Why St. Louis Is So Important To Hot Dog History

Referred to as "edible immigrants" by historians, hot dogs are as iconic to the United States as the Statue of Liberty. The humble frank has long been the subject of many debates. Most notably, at least lately, has been the question of whether or not a hot dog is a sandwich. According to the states of California and New York, where hot dogs are legally considered sandwiches, it is indeed. But we digress.

The delicious tubes of meat have been served to U.S. presidents, kings and queens, astronauts in space, and American treasure Betty White, who credited hot dogs and vodka for her longevity. Backyard barbecues just wouldn't be the same without hot dogs on the grill, nor would the Fourth of July, when Americans consume a projected 150 million of them. According to many people, apparently, it would be sinful not to serve hot dogs to celebrate our nation's independence.

Other hot dog arguments stem from toppings (ketchup or mustard?), meat (all beef or turkey?), or casings (skinless or not?). The most significant debate, however, centers around the origins of this summertime staple, and just in time for National Hot Dog Month in July, we will explore its history.

Did hot dog buns really come from St. Louis?

Although Frankfurt-am-Main, Germany, is touted as being the birthplace of the hot dog, some claim that it's Johann Geroghehner of Coburg, Germany, who should get the credit, according to the National Hot Dog and Sausage Council. This butcher reportedly went to Frankfurt to sell his "little dog" in the 1600s.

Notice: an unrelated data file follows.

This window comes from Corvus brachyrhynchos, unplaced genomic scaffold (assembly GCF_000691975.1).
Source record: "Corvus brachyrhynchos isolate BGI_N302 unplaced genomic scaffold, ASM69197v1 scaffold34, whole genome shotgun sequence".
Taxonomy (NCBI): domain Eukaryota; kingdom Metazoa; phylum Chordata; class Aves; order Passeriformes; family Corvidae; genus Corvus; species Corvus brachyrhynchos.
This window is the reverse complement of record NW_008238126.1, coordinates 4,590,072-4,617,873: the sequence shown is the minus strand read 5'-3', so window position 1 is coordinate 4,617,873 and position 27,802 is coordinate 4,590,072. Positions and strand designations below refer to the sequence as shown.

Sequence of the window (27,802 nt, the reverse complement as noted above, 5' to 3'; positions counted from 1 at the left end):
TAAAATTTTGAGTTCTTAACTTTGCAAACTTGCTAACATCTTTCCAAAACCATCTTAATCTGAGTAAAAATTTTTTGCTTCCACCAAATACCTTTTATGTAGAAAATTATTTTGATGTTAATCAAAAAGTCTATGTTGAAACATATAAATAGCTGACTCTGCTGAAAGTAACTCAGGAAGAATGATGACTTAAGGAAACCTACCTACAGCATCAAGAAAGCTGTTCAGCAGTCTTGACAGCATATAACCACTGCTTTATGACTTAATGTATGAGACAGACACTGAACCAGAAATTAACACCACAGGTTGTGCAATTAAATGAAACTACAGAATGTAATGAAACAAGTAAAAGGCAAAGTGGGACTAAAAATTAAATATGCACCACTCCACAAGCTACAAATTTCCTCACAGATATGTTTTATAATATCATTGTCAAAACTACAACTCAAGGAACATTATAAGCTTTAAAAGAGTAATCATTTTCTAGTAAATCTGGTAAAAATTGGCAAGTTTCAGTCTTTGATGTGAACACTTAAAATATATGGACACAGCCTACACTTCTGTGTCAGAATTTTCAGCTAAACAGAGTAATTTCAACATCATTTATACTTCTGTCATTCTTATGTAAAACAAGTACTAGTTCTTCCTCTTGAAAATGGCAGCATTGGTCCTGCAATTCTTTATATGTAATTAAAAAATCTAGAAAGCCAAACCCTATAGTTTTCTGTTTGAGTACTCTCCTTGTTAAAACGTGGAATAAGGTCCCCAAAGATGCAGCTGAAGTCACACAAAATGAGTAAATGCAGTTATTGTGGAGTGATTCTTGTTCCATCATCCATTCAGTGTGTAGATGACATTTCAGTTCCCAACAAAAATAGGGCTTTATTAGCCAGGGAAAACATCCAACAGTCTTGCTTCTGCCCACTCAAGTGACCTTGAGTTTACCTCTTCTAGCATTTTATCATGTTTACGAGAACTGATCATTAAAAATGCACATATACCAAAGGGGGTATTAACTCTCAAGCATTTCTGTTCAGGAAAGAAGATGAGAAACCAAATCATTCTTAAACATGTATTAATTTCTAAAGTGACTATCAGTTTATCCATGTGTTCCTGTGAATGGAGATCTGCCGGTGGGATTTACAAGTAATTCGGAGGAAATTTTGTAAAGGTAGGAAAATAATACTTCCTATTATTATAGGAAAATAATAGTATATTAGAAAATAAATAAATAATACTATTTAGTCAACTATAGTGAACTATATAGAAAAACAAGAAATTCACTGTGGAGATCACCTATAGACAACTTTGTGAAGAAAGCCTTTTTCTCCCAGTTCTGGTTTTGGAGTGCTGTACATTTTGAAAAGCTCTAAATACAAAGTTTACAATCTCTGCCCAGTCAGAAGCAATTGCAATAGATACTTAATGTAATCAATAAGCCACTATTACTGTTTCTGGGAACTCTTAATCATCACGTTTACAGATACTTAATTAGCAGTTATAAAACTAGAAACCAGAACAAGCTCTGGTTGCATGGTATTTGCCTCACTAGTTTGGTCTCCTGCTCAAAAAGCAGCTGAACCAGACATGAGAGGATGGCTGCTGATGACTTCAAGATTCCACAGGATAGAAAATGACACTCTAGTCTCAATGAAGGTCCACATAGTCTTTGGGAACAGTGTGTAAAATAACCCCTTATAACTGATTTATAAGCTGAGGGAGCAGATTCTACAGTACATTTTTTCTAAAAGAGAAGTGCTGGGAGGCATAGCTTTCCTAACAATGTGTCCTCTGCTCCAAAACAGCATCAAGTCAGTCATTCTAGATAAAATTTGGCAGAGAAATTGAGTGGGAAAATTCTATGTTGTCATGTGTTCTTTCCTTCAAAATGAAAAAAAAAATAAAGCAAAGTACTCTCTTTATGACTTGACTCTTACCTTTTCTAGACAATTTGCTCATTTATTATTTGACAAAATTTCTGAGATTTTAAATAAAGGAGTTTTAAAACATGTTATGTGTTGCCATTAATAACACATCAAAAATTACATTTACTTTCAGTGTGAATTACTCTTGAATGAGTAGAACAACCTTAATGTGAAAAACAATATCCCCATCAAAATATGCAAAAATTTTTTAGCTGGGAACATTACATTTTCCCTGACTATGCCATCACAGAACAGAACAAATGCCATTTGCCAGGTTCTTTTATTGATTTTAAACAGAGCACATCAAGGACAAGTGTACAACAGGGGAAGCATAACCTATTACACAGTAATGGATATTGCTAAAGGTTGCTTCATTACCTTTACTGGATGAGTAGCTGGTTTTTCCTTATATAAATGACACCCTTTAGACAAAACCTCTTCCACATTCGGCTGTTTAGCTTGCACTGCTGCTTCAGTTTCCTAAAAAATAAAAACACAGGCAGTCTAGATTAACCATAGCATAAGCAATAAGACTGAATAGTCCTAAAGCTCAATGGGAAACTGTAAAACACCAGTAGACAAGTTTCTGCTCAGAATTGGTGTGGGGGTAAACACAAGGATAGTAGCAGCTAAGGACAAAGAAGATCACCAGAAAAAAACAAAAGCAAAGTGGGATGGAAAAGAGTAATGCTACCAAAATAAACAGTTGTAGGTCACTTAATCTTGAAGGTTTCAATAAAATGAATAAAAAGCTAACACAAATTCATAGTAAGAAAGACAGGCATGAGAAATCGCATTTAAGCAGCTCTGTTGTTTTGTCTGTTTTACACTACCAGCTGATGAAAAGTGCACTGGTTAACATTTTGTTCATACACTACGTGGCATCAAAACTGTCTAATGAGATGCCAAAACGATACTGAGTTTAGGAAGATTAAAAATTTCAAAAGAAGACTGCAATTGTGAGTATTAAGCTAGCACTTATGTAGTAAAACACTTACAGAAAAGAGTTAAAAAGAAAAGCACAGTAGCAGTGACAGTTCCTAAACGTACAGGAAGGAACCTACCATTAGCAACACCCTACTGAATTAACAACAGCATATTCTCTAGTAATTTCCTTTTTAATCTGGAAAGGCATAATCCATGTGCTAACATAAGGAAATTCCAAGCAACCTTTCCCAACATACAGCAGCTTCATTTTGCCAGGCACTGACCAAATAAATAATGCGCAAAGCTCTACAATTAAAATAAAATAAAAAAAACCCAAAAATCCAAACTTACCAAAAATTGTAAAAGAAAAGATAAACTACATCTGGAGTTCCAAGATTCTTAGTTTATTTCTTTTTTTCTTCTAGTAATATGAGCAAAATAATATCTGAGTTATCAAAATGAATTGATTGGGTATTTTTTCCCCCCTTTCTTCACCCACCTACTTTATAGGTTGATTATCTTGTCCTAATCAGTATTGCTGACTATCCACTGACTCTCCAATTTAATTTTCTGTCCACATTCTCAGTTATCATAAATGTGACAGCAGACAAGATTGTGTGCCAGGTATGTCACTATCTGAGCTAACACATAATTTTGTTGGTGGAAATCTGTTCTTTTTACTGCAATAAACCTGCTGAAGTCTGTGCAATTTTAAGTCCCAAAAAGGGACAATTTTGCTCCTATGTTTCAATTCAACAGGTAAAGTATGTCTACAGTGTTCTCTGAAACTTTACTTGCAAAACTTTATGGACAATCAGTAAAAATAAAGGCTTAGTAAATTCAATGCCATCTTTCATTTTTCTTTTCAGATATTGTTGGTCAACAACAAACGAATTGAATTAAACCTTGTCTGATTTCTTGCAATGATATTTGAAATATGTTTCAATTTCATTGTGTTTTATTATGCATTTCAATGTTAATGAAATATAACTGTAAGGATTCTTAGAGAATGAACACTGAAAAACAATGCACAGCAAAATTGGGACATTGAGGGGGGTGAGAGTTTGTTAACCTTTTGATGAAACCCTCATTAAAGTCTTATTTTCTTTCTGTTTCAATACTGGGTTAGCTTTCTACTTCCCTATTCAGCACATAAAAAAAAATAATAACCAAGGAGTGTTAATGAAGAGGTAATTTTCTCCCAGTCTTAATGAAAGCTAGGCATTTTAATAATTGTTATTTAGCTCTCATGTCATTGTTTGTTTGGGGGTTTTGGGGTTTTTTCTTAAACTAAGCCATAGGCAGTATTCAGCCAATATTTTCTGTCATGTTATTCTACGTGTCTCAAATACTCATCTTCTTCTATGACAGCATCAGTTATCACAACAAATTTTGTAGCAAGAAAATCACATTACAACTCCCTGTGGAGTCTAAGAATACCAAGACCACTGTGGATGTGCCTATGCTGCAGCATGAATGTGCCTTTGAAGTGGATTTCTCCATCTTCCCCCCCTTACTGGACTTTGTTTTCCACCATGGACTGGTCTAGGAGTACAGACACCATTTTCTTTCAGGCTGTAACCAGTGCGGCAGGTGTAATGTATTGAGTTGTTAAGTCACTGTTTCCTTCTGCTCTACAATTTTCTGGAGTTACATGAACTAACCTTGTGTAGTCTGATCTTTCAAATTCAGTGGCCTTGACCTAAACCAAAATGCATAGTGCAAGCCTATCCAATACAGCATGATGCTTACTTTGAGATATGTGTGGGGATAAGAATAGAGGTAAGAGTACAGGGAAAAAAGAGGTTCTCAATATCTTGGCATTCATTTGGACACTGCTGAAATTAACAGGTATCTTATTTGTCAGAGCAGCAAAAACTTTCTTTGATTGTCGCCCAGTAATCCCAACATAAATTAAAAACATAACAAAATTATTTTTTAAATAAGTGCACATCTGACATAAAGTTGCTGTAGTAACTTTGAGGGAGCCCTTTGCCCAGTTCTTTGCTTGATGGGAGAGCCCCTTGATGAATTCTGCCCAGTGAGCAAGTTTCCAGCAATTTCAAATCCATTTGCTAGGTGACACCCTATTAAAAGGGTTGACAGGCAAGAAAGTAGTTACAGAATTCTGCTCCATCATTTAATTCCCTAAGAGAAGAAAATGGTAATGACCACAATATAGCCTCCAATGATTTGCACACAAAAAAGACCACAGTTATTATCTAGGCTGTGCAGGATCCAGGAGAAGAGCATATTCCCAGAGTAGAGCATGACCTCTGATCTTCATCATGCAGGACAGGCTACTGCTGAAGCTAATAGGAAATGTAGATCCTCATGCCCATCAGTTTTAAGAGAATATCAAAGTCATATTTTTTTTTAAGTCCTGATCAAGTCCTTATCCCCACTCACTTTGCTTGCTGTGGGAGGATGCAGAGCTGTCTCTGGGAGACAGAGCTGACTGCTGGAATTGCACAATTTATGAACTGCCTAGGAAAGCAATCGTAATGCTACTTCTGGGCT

Fast forward to the 1860s, when Americans were introduced to the hot dog, at the time with a roll instead of the long bun, by pushcart salespeople in New York City. The meal made its way around the nation, but it wasn't until 1904 that the hot dog as we know it today was created. During St. Louis' Louisiana Purchase Exposition, Bavarian Anton Feuchtwanger developed the bun that holds our wieners today.

At the event, which the Missouri Office of the Secretary of State calls "the last great international exposition before World War I," Feuchtwanger sold naked hot dogs from his concessions stand, and patrons were given gloves to prevent their hands from burning and getting messy. Once Feuchtwanger ran out of gloves, he asked his baker brother-in-law to devise a solution, and voila: The long hot dog bun was born. 

Though not everyone agrees with this bit of history, you now have a party-talk topic as we approach the peak season of hot dog consumption from Memorial Day through Labor Day. In 2020, Americans spent $2.8 billion on hot dogs, with more than 19 million franks sold at ballparks alone. This year, the summertime staple will likely be flying off the shelves as people are undoubtedly eager to fire up the grill. Enjoy, America!